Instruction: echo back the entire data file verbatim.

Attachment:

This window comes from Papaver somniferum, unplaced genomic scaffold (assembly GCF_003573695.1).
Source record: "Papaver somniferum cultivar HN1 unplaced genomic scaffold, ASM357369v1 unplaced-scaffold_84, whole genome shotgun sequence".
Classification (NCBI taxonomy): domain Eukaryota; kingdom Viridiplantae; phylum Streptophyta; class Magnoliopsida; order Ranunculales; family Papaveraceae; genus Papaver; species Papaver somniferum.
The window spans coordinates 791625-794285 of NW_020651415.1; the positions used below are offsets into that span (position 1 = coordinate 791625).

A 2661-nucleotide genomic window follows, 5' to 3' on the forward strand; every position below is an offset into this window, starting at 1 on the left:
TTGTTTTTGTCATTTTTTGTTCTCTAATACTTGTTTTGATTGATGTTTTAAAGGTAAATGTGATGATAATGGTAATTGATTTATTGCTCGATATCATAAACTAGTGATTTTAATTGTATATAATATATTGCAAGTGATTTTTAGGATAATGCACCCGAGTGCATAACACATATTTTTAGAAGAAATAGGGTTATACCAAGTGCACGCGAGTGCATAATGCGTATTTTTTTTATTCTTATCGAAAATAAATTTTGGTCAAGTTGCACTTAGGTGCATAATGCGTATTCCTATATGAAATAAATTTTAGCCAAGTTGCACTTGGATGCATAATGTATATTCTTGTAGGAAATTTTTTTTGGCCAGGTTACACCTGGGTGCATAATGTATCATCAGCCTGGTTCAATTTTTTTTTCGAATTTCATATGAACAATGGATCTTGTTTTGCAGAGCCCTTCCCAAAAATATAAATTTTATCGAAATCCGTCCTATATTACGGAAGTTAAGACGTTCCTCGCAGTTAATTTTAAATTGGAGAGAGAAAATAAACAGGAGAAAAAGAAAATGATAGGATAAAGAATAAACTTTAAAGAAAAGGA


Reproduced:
This window comes from Papaver somniferum, unplaced genomic scaffold (assembly GCF_003573695.1).
Source record: "Papaver somniferum cultivar HN1 unplaced genomic scaffold, ASM357369v1 unplaced-scaffold_84, whole genome shotgun sequence".
Classification (NCBI taxonomy): domain Eukaryota; kingdom Viridiplantae; phylum Streptophyta; class Magnoliopsida; order Ranunculales; family Papaveraceae; genus Papaver; species Papaver somniferum.
The window spans coordinates 791625-794285 of NW_020651415.1; the positions used below are offsets into that span (position 1 = coordinate 791625).

A 2661-nucleotide genomic window follows, 5' to 3' on the forward strand; every position below is an offset into this window, starting at 1 on the left:
TTGTTTTTGTCATTTTTTGTTCTCTAATACTTGTTTTGATTGATGTTTTAAAGGTAAATGTGATGATAATGGTAATTGATTTATTGCTCGATATCATAAACTAGTGATTTTAATTGTATATAATATATTGCAAGTGATTTTTAGGATAATGCACCCGAGTGCATAACACATATTTTTAGAAGAAATAGGGTTATACCAAGTGCACGCGAGTGCATAATGCGTATTTTTTTTATTCTTATCGAAAATAAATTTTGGTCAAGTTGCACTTAGGTGCATAATGCGTATTCCTATATGAAATAAATTTTAGCCAAGTTGCACTTGGATGCATAATGTATATTCTTGTAGGAAATTTTTTTTGGCCAGGTTACACCTGGGTGCATAATGTATCATCAGCCTGGTTCAATTTTTTTTTCGAATTTCATATGAACAATGGATCTTGTTTTGCAGAGCCCTTCCCAAAAATATAAATTTTATCGAAATCCGTCCTATATTACGGAAGTTAAGACGTTCCTCGCAGTTAATTTTAAATTGGAGAGAGAAAATAAACAGGAGAAAAAGAAAATGATAGGATAAAGAATAAACTTTAAAGAAAAGGA